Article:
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Click for full sized poster

The Dancer Upstairs

Starring Javier Bardem and Laura Morante
Screenplay by Nicholas Shakespeare
Based on his novel
Directed by John Malkovich
website: www.foxsearchlight.com

IN SHORT: A great example of an adaptation that screams "I was an intricately layered book so here's bits and pieces of all of me!". [Rated R for strong violence, and for language. 135 minutes]

As always, we make no comparison to Source Material. That being said, we can also tell when that source novel is probably one big honker of a book. It's usually because the adaptation (in this case by the novel's author Nicholas Shakespeare) is so unwieldy that it is almost impossible to make sense out of any of the subtext. Dancing With Angels is an intricately layered tale of murder and mystery and the possibility of a Communist overthrow of a South American country by a mysterious leader called Ezequiel. On that level alone, Dancing With Angels is a deliberate and slow paced sit, needing time to introduce the principal characters and establishing the utter randomness of the violence presaging the (allegedly) forthcoming revolution. That slowness is death.

In the city, controlled by the military who seem to allow as much "normalcy" as possible in such situations, life has been quiet. There are reports of random violence out in the country but nothing strikes home as hard as the sight of a dynamite stuffed dead dog hanging from a light pole. A sign pledges the coming of a new president, Ezekiel. Violence against animals escalates into all sorts of other things PETA wouldn't approve of and then kidlets and car bombs join the battle. Assigned to investigate and solve the mystery before the military decides to bring the troops back in is detective Augustin Rejas (Javier Bardem).

Balancing the political is the Rejas' home life. His wife seems to yearn for a career in whatever will pass for South American infomercials or Tupperware or Avon shows. His young daughter Laura takes dancing lessons from the young and attractive Yolanda (Laura Morante) who Rejas finds mysteriously attractive. Flip a coin on where that can go. Still, for all, life in the big city is a step up from five years earlier, when Rejas was manning an ID checkpoint out in the boonies.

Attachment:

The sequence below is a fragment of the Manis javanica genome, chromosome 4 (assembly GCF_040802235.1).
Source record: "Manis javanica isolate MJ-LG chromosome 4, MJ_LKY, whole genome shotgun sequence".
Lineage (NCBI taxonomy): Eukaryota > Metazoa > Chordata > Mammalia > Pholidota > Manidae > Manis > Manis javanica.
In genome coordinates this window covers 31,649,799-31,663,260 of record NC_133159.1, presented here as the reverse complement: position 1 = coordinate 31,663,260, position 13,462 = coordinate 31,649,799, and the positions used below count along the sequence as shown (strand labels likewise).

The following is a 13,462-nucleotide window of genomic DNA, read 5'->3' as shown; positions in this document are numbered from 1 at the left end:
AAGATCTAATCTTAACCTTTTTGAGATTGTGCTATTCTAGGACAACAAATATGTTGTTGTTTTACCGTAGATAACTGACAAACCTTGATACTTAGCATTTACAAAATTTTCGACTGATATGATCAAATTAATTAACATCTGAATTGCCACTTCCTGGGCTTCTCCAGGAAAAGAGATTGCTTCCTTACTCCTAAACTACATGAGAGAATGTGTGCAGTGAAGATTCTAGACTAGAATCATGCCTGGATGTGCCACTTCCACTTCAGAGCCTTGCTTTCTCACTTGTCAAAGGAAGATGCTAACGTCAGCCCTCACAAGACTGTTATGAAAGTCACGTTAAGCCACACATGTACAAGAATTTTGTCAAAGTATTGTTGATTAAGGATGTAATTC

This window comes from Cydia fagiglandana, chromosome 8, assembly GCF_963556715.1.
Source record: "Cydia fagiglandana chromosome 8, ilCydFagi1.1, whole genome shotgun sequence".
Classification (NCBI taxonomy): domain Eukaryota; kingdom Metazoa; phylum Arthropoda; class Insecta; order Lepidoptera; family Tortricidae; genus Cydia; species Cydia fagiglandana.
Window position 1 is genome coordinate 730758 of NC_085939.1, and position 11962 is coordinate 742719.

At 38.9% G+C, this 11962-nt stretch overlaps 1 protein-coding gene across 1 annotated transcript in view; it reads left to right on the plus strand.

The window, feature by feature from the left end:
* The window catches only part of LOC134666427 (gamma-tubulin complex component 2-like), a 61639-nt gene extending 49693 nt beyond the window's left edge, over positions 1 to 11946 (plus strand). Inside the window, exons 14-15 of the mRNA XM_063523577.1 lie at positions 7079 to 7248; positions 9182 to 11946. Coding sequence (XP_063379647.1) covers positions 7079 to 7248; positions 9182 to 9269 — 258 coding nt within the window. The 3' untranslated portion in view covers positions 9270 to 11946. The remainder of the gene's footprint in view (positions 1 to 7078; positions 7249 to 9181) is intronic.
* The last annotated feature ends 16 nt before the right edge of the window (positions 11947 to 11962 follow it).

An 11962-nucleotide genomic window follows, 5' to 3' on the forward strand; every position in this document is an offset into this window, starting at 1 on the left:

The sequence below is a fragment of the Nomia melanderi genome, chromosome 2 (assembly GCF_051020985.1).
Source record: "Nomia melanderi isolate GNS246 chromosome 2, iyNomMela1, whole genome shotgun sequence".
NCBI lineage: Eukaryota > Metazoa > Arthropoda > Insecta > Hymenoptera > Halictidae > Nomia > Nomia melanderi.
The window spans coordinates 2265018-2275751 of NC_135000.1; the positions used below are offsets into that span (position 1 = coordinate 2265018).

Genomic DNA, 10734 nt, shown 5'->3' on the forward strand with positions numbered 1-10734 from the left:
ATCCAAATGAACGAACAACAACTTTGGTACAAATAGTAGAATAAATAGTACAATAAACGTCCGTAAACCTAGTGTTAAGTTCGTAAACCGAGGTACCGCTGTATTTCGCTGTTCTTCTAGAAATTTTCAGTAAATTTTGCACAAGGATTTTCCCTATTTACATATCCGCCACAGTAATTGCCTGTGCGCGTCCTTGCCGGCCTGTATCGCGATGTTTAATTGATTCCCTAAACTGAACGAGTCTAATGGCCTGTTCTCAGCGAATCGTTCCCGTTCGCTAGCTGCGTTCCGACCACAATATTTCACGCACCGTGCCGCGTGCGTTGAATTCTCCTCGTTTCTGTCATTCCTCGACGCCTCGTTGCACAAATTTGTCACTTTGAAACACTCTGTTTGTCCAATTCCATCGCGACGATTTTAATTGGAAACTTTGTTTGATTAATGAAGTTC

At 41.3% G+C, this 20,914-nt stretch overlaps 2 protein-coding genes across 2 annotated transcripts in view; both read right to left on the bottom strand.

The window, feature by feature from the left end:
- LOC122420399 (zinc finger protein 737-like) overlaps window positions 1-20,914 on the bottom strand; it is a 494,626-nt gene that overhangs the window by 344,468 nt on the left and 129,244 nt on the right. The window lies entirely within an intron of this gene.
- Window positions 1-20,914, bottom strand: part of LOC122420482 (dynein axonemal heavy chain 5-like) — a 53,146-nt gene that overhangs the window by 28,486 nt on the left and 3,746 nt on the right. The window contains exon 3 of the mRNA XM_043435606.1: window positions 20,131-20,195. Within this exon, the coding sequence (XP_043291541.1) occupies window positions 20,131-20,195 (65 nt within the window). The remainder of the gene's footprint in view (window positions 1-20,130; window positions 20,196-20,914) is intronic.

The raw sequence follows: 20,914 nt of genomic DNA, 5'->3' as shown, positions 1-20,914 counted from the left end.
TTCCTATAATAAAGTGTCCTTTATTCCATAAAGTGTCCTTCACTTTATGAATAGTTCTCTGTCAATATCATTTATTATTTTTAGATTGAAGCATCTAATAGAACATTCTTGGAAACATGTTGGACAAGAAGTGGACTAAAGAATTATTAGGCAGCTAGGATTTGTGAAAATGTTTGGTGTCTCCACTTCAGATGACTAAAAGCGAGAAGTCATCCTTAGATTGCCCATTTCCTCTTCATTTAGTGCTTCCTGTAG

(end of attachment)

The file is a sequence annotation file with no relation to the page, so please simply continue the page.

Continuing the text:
The paucity of evidence and slowness of investigation force the military to take over the investigation, but not before Rejas can slip a found notebook into his pocket. On one of its pages is a list of magazines and a set of numbers. Logically, his team starts following the model on the covers of the magazines -- be very glad that we're telling you this -- and one thing leads to another. We're not going to explain the frequent blackouts and the fireworks and various other layers and hints buried in the story. Those we found to be clearly explained.

Our problem with The Dancer Upstairs isn't that certain suspects or bits of evidence or leads come from the slimmest of connections, which they do; it's that many suspects and bits and leads pop into the story from beyond nowhere and then quickly return from whence they came. It may be that, in real life, a detective pulls the pieces of a case together from scattered leads that have no interaction. At the pace helmer John Malkovich reels it out, no suspense is built up. You can see the ending an hour away. If you can follow all the clues and aren't thrown by pop up characters.

On average, a first run movie ticket will run you Ten Bucks. Were Cranky able to set his own price to The Dancer Upstairs, he would have paid . . .

$3.00

Rent it at the cheapest time of the week. Truth of our life in the reviewing game is that, once a screening is done, reviewers never discuss their impressions with the other reviewers, lest (our) reports become tinged and corrupt. After screening The Dancer Upstairs the elevator down was filled with a cacophony of questions as to who was who and why they were important, or not. Just being able to follow the main investigation isn't worth the sit.

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The Cranky Critic website is Copyright © 1995  -  2017  by Chuck Schwartz. Articles by Paul Fischer are Copyright © 1999 - 2006 Paul Fischer. All images, unless otherwise noted, are property of,©, ®, their respective studios and are used by permission. All Rights Reserved. Not to be used or copied for any commercial purpose. Academy Award(s) and Oscar®(s) are registered trademarks and service marks of the Academy of Motion Picture Arts and Sciences.